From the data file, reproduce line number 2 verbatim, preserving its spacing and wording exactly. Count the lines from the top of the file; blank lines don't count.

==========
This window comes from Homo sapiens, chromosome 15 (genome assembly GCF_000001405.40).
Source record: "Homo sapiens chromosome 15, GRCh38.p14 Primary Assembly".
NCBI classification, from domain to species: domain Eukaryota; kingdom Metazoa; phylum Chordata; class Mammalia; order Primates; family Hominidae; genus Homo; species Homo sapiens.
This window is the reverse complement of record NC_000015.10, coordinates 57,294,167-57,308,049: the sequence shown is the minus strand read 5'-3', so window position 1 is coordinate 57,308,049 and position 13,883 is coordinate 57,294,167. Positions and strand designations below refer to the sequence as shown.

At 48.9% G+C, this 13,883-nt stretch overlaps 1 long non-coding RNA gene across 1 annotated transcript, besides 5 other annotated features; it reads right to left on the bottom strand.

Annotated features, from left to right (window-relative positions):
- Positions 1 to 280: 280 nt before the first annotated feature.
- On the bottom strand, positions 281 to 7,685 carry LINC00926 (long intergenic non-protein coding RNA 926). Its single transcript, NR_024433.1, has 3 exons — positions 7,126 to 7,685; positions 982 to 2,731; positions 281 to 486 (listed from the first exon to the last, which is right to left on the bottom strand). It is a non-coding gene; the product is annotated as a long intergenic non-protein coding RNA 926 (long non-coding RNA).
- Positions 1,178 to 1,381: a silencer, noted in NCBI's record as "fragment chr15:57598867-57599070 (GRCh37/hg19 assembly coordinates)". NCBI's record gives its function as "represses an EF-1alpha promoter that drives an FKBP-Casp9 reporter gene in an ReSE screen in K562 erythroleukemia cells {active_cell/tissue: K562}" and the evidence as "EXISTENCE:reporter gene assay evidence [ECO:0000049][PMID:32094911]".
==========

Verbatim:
Source record: "Homo sapiens chromosome 15, GRCh38.p14 Primary Assembly".